Figure 5(a) shows peak pulsed WPE, ηwp, as a function of laser cavity length for numerous QC lasers measured at 80 K. The squares represent measurements on uncoated devices, while the red triangles are for select lasers (filled-in black squares) that were high-reflectance (HR) coated on their back facet. For the uncoated lasers, a peak pulsed efficiency of 14 % was measured for a cavity length of 1.44 mm. Likewise for the HR coated lasers, ηwp=19 % for a 2.3 mm long laser.
Finally, the waveguide loss of the lasers was estimated by measuring the threshold current density for various cavity lengths at a fixed temperature (80 K). The experimental data is shown in Fig. 5(b). Using a linear fit of Jth versus the reciprocal cavity length and assuming a facet reflectivity, R, of 0.28, the estimated waveguide loss, αw, is 3.9±0.3 cm-1.
We have demonstrated the operation of a strain-compensated Al0.635In0.365As/In0.678Ga0.322As QC laser that employs a new type of a heterogeneous active core. The design consists of interdigitated doped and undoped injector regions between different active regions of nominally identical transition energies. The undoped injectors are designed with reduced voltage defect resulting in an average voltage defect of ~70 meV. For our active core, this reduction in voltage defect adds another ~10% to the WPE. Laser emission at 80 K is centered at 4.7 µm and a peak wall-plug efficiency of 19 % is observed for a 2.3 mm long, 15 µm wide laser with the back facet HR coated. At room temperature, the lasing wavelength is red-shifted to 4.88 µm and ηwp decreases to 0.5 %.
This work was supported in part by DARPA-EMIL and MIRTHE (NSF-ERC contract # EEC-0540832).
References and links
2. M. Beck, D. Hofstetter, T. Aellen, J. Faist, U. Oesterle, M. Ilegems, E. Gini, and H. Melchior, “Continuous wave operation of a midinfrared semiconductor laser at room temperature,” Science 295, 301–305 (2002). [CrossRef] [PubMed]
4. A. Tredicucci, C. Gmachl, F. Capasso, D.L. Sivco, A.L. Hutchinson, and A.Y. Cho, “A multiwavelength semiconductor laser,” Nature 396, 350–353 (1998). [CrossRef]
5. C. Gmachl, D.L. Sivco, J.N. Baillargeon, A.L. Hutchinson, F. Capasso, and A.Y. Cho, “Quantum cascade lasers with a heterogeneous cascade: Two-wavelength operation,” Appl. Phys. Lett. 79, 572–574 (2001). [CrossRef]
6. A. Straub, T.S. Mosely, C. Gmachl, R. Colombelli, M. Troccoli, F. Capasso, D.L. Sivco, and A.Y. Cho, “Threshold reduction in quantum cascade lasers with partially undoped, dual-wavelength interdigitated cascades,” Appl. Phys. Lett. 80, 2845–2847 (2002). [CrossRef]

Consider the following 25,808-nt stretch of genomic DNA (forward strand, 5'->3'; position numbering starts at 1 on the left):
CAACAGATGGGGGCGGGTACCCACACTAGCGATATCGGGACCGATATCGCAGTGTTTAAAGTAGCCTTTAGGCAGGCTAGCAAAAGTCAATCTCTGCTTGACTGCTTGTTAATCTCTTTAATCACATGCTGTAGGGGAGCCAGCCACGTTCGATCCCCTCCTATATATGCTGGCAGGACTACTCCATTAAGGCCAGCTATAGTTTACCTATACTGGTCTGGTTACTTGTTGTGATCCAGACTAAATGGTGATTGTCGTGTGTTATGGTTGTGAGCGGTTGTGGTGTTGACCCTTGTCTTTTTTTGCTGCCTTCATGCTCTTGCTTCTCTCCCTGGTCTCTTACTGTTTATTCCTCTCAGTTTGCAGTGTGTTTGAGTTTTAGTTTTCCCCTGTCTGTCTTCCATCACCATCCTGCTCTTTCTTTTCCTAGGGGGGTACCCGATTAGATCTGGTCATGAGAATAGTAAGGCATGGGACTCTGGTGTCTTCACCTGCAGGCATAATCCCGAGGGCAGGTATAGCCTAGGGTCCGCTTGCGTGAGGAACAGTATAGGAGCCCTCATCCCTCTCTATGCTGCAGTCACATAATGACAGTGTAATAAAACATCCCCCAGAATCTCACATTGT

7. I. Vurgaftman and J.R. Meyer, “Analysis of limitations to wallplug efficiency and output power from quantum cascade lasers,” J. Appl. Phys. 99, 123108 (2006). [CrossRef]
8. J. Faist, “Wallplug efficiency of quantum cascade lasers: Critical parameters and fundamental limits,” Appl. Phys. Lett. 90, 253512 (2007). [CrossRef]
9. Z. Liu, Princeton University, Department of Electrical Engineering, Princeton, NJ 08544, and C. Gmachl, L. Cheng, F. Choa, F.J. Towner, X. Wang, and J. Fan have submitted a manuscript called “Temperature dependence of optical gain and loss in λ≈8.2–10.2 µm quantum cascade lasers,” to IEEE J. Quantum Elect.
10. J. Nguyen, J.S. Yu, A. Evans, S. Slivken, and M. Razeghi, “Optical coatings by ion-beam sputtering deposition for long-wave infrared quantum cascade lasers,” Appl. Phys. Lett. 89, 111113 (2006). [CrossRef]
11. A. Tsekoun, R. Go, M. Pushkarsky, M. Razeghi, and C.K.N. Patel, “Improved performance of quantum cascade lasers through a scalable, manufacturable epitaxial-side-down mountin process,” PNAS 103, 4831–4835 (2006). [CrossRef] [PubMed]
12. A. Evans, S.R. Darvish, S. Slivken, J. Nguyen, Y. Bai, and M. Razeghi, “Buried heterostructure quantum cascade lasers with high continuous-wave wall plug efficiency,” Appl. Phys. Lett. 91, 071101 (2007). [CrossRef]
13. J.S. Yu, S.R. Darvish, A. Evans, J. Nguyen, S. Slivken, and M. Razeghi, “Room-temperature continuous-wave operation of quantum-cascade lasers at λ~4 µm” Appl. Phys. Lett. 88, 041111 (2006). [CrossRef]
14. A. Evans, J.S. Yu, J. David, L. Doris, K. Mi, S. Slivken, and M. Razeghi, “High-temperature, high-power, continuous-wave operation of buried heterostructure quantum-cascade lasers,” Appl. Phys. Lett. 84, 314–316 (2004). [CrossRef]
15. A. Evans, J.S. Yu, S. Slivken, and M. Razeghi, “Continuous-wave operation of λ~4.8 µm quantum-cascade lasers at room temperature,” Appl. Phys. Lett. 85, 2166–2168 (2004). [CrossRef]